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Lifesaving heart attack treatment replicated nationally

Posted: 5/29/2019

Groundbreaking study at Vassar Brothers Medical Center and others shows increased survival

Patients with a deadly heart attack complication nationally survived at significantly higher rates when treated with a specific protocol offered at Vassar Brothers Medical Center (VBMC), according to trial results recently announced.

VBMC was one of 65 sites enrolled in the National Cardiogenic Shock Initiative (NationalCSI) study that showed 72 percent of patients with cardiogenic shock survived their heart attack when treated with the protocol. Researchers announced the trial results at the Society for Cardiovascular Angiography and Interventions (SCAI) 2019 Scientific Sessions. Typical survival rate from this deadly complication has historically hovered around 50 percent.

“VBMC is pleased to help move the needle in survival from heart attacks,” said Dr. Simon Gorwara, Chairman of Cardiology at VBMC, who is leading the protocol implementation at the Poughkeepsie hospital. “We’ve worked together as a team to implement this protocol, and we’re happy to see the results in our patients.”

In heart attack patients experiencing cardiogenic shock, the heart is too weak to pump blood to vital organs and the rest of the body. The scenario deprives vital organs of sufficient blood supply, causing them to go into shock and, eventually, cease functioning.

The protocol, available at henryford.com/cardiogenicshock, entails quickly recognizing the condition, then inserting a straw-sized pump into the heart to keep blood flowing throughout the body. The Impella pump, an FDA-approved device, is inserted through a catheter in the groin as soon as the patient arrives at the hospital. Doctors then treat the cause of the heart attack, either inserting a stent, removing a clot or taking other necessary action.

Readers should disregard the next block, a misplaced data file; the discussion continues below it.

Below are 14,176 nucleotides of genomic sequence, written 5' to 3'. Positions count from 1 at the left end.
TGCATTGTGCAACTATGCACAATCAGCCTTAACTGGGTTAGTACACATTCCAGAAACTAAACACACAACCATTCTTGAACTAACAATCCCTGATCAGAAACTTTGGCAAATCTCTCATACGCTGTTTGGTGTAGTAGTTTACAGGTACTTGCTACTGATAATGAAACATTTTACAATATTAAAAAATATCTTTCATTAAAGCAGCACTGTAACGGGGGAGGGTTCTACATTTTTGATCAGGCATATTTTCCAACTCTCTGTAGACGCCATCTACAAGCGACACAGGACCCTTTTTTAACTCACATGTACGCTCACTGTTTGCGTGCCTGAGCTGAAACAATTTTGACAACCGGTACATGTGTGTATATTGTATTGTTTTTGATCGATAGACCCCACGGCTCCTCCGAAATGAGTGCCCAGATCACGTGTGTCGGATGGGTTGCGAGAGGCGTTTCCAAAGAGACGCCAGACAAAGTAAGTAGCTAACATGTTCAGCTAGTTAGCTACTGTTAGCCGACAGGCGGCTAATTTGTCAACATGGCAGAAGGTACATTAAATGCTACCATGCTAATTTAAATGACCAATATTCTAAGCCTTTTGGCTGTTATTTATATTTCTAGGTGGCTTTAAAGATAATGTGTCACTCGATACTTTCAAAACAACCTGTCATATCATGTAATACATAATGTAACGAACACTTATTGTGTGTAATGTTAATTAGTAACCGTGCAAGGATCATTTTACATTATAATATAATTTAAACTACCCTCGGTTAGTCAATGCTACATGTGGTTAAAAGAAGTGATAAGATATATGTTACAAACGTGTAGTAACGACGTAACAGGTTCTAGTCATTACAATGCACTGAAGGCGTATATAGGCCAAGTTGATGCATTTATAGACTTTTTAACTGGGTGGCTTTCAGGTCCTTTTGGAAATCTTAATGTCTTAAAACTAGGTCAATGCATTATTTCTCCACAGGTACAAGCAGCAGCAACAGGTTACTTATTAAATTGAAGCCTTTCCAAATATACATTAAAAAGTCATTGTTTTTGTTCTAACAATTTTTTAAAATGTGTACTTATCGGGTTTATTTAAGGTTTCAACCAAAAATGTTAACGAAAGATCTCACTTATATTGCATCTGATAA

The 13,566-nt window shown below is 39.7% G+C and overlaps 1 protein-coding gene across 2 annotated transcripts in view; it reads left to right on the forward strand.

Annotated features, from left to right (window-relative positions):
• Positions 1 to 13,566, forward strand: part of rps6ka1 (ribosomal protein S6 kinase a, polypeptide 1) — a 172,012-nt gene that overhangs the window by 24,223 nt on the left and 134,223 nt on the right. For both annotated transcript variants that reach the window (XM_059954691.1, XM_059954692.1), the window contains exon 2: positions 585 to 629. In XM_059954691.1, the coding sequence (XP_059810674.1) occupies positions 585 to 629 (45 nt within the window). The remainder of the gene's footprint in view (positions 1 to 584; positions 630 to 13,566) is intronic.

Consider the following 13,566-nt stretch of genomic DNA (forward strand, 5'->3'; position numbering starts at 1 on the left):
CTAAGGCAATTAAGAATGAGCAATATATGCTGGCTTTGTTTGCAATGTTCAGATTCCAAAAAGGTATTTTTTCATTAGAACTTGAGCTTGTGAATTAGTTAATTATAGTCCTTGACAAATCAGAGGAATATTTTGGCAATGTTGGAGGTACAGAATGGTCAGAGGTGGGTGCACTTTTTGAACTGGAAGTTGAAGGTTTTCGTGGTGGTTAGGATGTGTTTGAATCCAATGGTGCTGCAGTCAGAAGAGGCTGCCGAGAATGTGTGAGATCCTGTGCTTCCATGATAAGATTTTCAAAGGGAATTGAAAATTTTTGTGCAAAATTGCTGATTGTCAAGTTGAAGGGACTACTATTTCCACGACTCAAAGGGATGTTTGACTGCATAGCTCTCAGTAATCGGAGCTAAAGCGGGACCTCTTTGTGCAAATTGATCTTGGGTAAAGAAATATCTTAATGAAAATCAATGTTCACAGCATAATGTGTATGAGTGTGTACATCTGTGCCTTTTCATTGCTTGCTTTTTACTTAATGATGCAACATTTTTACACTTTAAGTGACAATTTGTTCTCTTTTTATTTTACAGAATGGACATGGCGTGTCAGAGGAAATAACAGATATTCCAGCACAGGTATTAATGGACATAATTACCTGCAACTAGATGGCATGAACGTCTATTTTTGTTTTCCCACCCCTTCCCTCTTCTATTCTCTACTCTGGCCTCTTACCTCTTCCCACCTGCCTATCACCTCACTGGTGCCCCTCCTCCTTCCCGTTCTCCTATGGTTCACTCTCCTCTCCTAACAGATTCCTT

“Our interventional cardiology program at Vassar is accomplishing some amazing things. Lifesaving emergent minimally invasive opening of blocked arteries has completely changed the paradigm for patients having heart attacks. The sickest patients with heart attacks, however, are the ones with cardiogenic shock and traditionally outcomes in this patient population have been disappointing. We were honored to participate in this study and help move the bar toward improved survival in these critically ill patients in our community,” Gorwara said.

National study results released involved doctors across the country at sites ranging from community hospitals to large academic centers. They used the protocol to treat 171 patients — 77 percent male with an average age of 63 years — between July 2016 and February 2019. They also isolated predictive markers that indicate a patient’s condition, an invaluable tool in determining treatment.

NationalCSI researchers and cardiologists based at Henry Ford Hospital in Detroit are leading the study, the first large-scale clinical trial of a national cardiogenic shock treatment protocol. It is the second iteration of a smaller pilot study conducted in southeast Michigan and is expected to continue at VBMC and other locations for at least two more years.

“We’re very pleased these preliminary trial results show this protocol can be replicated in many different hospital settings to improve survival in cardiogenic shock,” said Henry Ford Health System cardiologist Dr. Babar Basir, who is leading the effort in Detroit with pioneering cardiologist William W. O’Neill.

O’Neill, medical director of the Henry Ford Health System Center for Structural Heart Disease, said he expects continued improvements could raise the survival rate to greater than 80 percent.

“Even though every hospital has their own standards, we found that when physicians across the country recognize the signs of shock early and follow this protocol, it can save lives,” O’Neill said. “We’re honored to be part of this life-saving work.”

For more information about the cardiogenic shock program at VBMC, visit https://healthquest.org/clinical-research/heart-failure-clinical-trials.aspx.

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